As experts told USA Today, the bridge failure was so catastrophic because the ship took out a support column — a key component that kept it structurally sound — while going at a high speed. “Any bridge would have been in serious danger from a collision like this,” Nii Attoh-Okine, the chair of civil and environmental engineering at the University of Maryland, said.

For now, it’s not clear what caused the ship to lose power, though the National Transportation Safety Board (NTSB) is conducting an investigation. Authorities have also concluded that there’s no evidence this was an intentional incident or terrorist attack. “Everything so far indicates that this was a terrible accident. At this time we have no other indication,” President Joe Biden said Tuesday afternoon in a press conference.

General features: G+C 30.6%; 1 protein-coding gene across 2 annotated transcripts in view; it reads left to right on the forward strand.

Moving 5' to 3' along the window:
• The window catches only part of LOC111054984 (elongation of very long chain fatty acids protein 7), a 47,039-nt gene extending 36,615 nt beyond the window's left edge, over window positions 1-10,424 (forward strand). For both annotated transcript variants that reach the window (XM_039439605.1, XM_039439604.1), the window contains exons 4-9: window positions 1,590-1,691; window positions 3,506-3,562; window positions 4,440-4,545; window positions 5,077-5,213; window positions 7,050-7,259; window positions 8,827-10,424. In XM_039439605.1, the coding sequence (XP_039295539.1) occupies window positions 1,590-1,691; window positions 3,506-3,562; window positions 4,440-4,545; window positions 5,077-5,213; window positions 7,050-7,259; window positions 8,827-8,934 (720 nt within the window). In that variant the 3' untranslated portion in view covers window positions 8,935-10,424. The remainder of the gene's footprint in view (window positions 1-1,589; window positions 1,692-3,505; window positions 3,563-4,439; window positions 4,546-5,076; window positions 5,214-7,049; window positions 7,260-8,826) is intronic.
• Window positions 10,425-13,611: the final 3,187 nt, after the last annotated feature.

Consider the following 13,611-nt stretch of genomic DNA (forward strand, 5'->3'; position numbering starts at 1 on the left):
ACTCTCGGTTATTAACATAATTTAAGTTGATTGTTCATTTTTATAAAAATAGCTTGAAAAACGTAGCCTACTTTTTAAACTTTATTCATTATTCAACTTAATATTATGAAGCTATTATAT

What do we know about casualties from the Francis Key Bridge collapse?

When the collapse happened, a group of eight construction workers were filling in potholes on the bridge. Two of those workers have been rescued, including one who was in stable condition and one who was hospitalized. The remains of the six other workers have not yet been found.

The tragedy could have been far worse: thousands of vehicles cross the bridge each day on average. But immediately after the ship’s “mayday” call — and before it collided with the bridge — government officials were able to shut down additional vehicle traffic, preventing cars and passengers from being harmed. (Vehicles can be seen falling into the river in videos, but authorities said these were the parked cars of construction workers.)